Meet the superpowered nonagenarian who is still donning the tights and fighting (or committing) crime. Now spin your own story about this spandex-clad lady. Is she a hero? A villain? Or simply a woman with excellent fashion sense?
We've featured Sacha Goldberger's Mamika series in the past, and it comes with a really sweet backstory. Goldberger felt that his grandmother, who hid Jewish people from the Nazis during WWII, was lonely and depressed, so he started photographing her as a superhero. Now Mamika (Hungarian for "grandmother") is a frequent subject of his photographs, and she was much cheered by this superhero series.
As always, we ask you to come up with your own story based on this photo and post it in the comments. Is Mamika still in action? Does she inhabit a Welcome to Tranquility-style retirement community? And does she have children or grandchildren trying to live up to her legacy?
Here's my story:
Hector's mother always joked that his grandmother's only superpower was guilt, that she convinced Ruddy Robert and Eva Destruction and all the rest to lay down their arms by telling them she was terribly disappointed in them. But Hector had seen Mamika on the television, zooming around the New York City skyscrapers and pummeling monsters with her tiny, wrinkled fists. She'd brought him rocks from Mars and candies cooled in the ices of Europa.
So when Hector and his mother fought about him trying out for football (she refused to sign the permission slip, and he nearly broke his toe trying to kick down the front door), he ran away to the house of the coolest person he knew: Mamika.
He took three buses and a subway before knocking on her apartment door. She smiled as she opened the door, but her brow quickly furrowed. "Were you supposed to be visiting?" She scratched the side of her face, trying to drum up the memory. Hector had seen her out of costume before, at family dinners and on holidays when she came to visit. But she looked different somehow, her eyes wider beneath the cat-eyed eyeliner and her lips glossier. She wore a gold beaded dress that beamed rainbows across the room.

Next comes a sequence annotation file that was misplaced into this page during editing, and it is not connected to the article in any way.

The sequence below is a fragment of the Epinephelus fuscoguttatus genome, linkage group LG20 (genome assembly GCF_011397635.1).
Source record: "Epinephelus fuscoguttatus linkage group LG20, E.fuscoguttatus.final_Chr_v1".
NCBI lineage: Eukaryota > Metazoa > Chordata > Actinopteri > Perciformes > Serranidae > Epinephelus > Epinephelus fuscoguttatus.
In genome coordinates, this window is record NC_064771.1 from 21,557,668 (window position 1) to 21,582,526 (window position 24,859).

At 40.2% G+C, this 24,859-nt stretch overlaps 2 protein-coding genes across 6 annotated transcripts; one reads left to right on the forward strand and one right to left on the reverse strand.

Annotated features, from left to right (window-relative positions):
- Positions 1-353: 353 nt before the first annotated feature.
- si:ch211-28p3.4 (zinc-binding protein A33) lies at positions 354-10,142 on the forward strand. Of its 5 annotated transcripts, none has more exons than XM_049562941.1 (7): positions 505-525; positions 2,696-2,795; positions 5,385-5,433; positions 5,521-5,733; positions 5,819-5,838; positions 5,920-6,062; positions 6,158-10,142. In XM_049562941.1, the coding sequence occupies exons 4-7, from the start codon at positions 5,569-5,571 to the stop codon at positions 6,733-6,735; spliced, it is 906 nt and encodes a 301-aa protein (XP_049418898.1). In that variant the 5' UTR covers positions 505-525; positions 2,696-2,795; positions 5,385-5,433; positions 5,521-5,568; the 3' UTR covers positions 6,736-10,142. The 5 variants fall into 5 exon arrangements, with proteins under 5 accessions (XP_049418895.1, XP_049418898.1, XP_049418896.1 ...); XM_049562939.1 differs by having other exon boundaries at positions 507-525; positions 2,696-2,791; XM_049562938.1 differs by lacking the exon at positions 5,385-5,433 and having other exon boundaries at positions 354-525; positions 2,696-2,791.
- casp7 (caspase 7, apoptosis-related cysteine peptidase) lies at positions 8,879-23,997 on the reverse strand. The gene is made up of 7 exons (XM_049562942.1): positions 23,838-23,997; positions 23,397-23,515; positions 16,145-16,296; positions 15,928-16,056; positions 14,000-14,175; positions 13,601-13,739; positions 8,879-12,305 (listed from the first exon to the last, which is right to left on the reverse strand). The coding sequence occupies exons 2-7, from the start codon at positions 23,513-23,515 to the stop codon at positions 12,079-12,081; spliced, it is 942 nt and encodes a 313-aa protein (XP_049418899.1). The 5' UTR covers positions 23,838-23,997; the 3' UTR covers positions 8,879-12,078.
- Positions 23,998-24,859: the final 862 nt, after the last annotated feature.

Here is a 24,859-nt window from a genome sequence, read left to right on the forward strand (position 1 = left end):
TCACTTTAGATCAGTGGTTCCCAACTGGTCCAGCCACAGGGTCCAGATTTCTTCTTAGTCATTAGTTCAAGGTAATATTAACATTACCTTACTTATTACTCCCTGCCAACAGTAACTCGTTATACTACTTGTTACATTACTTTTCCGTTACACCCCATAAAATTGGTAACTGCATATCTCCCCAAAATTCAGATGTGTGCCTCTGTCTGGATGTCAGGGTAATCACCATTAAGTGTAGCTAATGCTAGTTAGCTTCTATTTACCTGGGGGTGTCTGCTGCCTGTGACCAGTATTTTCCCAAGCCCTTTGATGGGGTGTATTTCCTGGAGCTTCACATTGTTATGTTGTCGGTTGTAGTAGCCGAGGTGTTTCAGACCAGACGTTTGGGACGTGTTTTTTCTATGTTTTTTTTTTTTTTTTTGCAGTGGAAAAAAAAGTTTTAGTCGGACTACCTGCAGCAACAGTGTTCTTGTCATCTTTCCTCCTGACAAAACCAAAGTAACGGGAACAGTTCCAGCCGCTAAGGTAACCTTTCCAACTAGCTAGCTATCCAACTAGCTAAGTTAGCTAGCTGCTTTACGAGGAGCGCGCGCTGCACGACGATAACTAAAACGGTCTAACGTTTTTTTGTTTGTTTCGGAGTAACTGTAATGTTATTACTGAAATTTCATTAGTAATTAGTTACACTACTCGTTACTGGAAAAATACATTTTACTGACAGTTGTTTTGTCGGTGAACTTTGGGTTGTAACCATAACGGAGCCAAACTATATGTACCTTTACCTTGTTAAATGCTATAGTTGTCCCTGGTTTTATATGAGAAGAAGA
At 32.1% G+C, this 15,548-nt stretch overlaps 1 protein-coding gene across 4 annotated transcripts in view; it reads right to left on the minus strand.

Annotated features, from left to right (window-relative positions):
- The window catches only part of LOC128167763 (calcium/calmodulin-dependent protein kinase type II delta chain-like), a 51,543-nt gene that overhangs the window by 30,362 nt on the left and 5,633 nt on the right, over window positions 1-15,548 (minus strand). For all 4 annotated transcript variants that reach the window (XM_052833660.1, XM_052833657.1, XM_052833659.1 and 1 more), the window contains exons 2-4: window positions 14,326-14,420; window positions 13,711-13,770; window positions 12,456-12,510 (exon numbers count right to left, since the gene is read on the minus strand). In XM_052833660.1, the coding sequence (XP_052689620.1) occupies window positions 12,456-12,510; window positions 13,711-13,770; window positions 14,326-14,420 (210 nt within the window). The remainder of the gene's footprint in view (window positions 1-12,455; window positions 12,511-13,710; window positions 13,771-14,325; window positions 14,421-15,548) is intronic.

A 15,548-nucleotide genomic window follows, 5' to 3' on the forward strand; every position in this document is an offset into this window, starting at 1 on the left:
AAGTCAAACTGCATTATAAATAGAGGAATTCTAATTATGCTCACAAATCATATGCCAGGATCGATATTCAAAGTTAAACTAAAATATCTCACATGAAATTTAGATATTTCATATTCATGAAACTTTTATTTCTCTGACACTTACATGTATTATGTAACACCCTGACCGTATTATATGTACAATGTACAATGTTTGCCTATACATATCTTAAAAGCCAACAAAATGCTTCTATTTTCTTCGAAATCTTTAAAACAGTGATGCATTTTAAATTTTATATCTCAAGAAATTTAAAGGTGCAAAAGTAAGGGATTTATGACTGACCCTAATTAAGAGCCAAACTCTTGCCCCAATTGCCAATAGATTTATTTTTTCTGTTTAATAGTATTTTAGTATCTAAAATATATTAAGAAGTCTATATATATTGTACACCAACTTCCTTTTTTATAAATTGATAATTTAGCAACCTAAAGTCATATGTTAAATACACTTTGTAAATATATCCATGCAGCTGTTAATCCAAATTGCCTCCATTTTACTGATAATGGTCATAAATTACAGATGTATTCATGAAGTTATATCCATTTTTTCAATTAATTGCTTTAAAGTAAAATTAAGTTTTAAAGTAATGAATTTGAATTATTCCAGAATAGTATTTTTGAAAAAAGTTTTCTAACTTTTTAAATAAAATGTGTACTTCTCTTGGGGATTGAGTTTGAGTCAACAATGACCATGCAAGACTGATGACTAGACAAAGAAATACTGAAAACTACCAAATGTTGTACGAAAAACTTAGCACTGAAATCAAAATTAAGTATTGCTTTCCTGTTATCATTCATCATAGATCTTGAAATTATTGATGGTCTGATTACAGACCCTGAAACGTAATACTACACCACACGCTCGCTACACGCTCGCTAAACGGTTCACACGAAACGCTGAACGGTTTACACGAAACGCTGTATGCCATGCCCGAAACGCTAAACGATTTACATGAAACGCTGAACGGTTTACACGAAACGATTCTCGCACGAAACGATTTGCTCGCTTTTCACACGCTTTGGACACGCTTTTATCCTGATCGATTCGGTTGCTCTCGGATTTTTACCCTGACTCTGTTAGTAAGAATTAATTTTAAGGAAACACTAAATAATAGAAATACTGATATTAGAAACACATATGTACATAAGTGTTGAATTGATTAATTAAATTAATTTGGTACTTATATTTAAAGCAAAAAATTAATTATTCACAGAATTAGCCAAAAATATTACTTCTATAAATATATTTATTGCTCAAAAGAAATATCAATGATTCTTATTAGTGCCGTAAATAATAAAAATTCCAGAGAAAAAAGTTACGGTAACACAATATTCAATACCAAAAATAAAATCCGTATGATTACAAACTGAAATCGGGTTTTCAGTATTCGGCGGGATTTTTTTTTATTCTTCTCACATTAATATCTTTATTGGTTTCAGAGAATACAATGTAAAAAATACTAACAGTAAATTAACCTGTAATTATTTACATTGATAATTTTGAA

He told her about the fight, about how his mother was always worried he'd get hurt. "After I broke my collarbone, she had the tree in our backyard cut down."
"Helicopter parenting," Mamika sighed. "You didn't see me doing that, and I could fly like a real helicopter." She poked her fingers into Hector's stomach and tickled him. He giggled. "You stay here as long as you like," she said. "We'll figure something out with your mom. Kids have got to grow up with a little freedom." She looked at her watched and swatted her own wrist. "Well, got to go. Grandma's got an appointment. You'll be okay here by yourself?" She grinned at him and tweaked his nose. "Of course you will. My big man."
After Mamika left, Hector inspected the photos covering every wall and side table in her apartment. She had photos of herself with all the greats: Captain Lincoln, Sin Dixie, even Uber-Rube during the brief period when he'd been President of the United States. But there was something strange about those photos, something he couldn't quite put his finger on.
It wasn't until dawn was peeking through the guest bedroom windows, with no sign of Mamika's return, that it finally hit Hector: there wasn't a single photo in the whole apartment of his mother.